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  • bullschuck

    “incites” or “insights”?

  • Ricky

    When I first encountered this quote, I took it to mean that a man detached from sin was fully alive. He would thus be a more clear reflection and image of God. I always imagine the same imagery that C.S Lewis uses in The Great Divorce with the lizard of lust–when the man is set free from his attachment to lust, he could understandably be considered fully alive: “There was riding if you like! I came out as quickly as I could from among the bushes to follow them with my eyes; but already they were only like a shooting star far off on the green plain, and soon among the foothills of the mountains. Then, still like a star, I saw them winding up, scaling what seemed impossible steeps, and quicker every moment, till near the dim brow of the landscape, so high that I must strain my neck to see them, they vanished, bright themselves, into the rose-brightness of that everlasting morning.”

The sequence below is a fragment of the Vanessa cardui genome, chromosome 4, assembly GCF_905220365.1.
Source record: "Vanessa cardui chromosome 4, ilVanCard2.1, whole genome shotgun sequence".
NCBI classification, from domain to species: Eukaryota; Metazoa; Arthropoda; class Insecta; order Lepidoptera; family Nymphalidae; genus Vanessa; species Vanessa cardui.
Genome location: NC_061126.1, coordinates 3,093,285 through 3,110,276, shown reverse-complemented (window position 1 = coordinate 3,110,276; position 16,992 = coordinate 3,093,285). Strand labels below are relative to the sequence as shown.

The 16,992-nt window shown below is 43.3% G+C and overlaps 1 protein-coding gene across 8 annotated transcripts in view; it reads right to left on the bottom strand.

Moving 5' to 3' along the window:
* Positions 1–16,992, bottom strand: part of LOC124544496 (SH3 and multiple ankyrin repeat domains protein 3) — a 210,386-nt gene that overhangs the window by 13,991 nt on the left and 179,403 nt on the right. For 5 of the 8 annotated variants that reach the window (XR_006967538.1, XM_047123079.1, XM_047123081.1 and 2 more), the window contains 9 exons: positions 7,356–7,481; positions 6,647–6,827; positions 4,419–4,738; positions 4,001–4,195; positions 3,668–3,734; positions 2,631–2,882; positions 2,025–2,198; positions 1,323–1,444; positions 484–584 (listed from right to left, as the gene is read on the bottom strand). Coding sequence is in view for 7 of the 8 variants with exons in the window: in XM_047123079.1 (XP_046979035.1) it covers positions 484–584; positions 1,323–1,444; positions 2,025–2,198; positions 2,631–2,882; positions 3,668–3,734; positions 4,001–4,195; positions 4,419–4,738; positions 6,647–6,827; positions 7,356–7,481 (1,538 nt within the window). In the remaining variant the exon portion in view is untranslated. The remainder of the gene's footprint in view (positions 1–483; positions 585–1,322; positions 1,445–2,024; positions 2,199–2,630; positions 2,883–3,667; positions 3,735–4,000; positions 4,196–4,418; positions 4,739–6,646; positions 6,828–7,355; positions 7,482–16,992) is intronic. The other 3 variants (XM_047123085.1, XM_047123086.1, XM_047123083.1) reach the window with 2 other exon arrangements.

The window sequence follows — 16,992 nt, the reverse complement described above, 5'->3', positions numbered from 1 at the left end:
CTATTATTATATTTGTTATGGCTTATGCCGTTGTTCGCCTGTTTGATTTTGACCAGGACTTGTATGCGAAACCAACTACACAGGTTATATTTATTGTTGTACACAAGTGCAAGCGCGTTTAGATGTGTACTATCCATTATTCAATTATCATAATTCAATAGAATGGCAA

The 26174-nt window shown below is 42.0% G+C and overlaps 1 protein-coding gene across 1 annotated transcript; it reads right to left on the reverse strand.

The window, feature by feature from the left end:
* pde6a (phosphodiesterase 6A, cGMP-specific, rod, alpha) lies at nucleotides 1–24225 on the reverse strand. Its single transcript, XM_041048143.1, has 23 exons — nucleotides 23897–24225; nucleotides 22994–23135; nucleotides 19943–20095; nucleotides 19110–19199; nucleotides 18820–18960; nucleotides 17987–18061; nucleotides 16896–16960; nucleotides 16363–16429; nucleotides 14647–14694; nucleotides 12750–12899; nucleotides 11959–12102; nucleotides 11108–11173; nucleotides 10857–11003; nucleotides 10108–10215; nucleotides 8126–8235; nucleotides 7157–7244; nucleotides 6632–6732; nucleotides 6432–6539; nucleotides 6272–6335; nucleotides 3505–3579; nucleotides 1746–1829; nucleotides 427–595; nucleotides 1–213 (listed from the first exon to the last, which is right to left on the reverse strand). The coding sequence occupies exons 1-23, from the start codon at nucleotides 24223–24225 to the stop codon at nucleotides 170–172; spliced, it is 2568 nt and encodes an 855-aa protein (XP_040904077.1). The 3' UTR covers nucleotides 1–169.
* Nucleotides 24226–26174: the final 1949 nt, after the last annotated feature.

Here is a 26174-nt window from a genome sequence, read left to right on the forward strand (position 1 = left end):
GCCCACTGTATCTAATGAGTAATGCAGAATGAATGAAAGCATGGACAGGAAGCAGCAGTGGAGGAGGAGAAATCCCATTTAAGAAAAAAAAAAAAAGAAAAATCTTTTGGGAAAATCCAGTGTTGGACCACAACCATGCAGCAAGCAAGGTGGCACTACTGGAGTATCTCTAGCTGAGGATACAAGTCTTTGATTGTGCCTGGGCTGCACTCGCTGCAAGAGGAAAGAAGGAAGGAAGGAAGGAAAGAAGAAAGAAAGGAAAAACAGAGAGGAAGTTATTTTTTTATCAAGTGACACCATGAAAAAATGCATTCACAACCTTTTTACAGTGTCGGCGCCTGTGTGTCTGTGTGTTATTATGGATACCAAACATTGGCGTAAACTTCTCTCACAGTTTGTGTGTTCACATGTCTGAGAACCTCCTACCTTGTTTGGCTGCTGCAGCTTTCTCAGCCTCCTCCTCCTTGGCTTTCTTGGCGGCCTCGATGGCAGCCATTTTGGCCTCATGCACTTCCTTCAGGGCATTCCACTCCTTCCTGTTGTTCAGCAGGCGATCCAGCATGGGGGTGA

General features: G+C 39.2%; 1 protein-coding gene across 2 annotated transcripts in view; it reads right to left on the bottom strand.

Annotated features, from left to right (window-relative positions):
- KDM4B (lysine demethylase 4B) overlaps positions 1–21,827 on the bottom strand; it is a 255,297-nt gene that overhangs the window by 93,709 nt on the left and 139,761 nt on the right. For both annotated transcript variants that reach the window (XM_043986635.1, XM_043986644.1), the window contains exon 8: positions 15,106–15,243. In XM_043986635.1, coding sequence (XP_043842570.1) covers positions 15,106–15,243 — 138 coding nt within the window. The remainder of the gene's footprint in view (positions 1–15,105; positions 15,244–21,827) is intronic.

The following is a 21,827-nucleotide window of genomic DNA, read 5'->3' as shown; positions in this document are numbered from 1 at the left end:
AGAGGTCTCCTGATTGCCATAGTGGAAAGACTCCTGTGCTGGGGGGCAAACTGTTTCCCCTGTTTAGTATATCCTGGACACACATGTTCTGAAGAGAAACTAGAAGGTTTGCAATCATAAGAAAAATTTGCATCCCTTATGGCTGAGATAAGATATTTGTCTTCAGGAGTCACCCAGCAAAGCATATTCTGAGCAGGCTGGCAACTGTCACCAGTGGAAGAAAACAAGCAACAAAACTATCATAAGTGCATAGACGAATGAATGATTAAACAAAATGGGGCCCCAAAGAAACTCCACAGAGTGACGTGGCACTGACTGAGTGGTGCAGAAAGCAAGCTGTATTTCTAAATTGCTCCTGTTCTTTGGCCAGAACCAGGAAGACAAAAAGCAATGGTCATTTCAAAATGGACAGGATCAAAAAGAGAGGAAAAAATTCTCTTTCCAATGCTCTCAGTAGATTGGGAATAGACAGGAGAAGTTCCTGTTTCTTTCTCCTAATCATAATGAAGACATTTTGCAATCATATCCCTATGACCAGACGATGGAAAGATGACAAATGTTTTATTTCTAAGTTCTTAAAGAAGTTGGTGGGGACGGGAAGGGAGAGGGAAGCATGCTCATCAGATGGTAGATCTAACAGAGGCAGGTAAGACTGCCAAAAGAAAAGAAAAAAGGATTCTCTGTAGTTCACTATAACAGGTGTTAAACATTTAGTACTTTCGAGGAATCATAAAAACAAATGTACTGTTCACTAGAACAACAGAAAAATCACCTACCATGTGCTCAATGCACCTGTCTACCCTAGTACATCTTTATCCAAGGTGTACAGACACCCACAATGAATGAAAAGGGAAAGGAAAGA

• Clarence

    I think it suggests that the Glory of God is Love alive in humanity.

    In each human person.

    It’s the fulfillment of the great commandments.

    Our life in God – God’s life in us. “Thy will be done on earth as in Heaven…. ”

    So it must be realisable to some degree in this world too. I have not realised it or anywhere near. But I can kinda imagine in my mind – heart perhaps.

    I see ‘grace’ as the ‘love of God’ anyway – so it’s similar to what you said Taylor. I think. I am no theologian or scholar. I am just a poor boy and my story’s seldom told.

    Regarding beauty being a distraction. I don’t see this to be true at all or what those men and/or women were suggesting. Rather that when God is the centre, fullness of life in us, we see God in everything that is beautiful. In this world too.

    What God created was ‘good’. We are not to call what is ‘good’ – ‘evil’. We ourselves are ‘images’ of God and so image the ultimate in Beauty.

    When we love we are beautiful.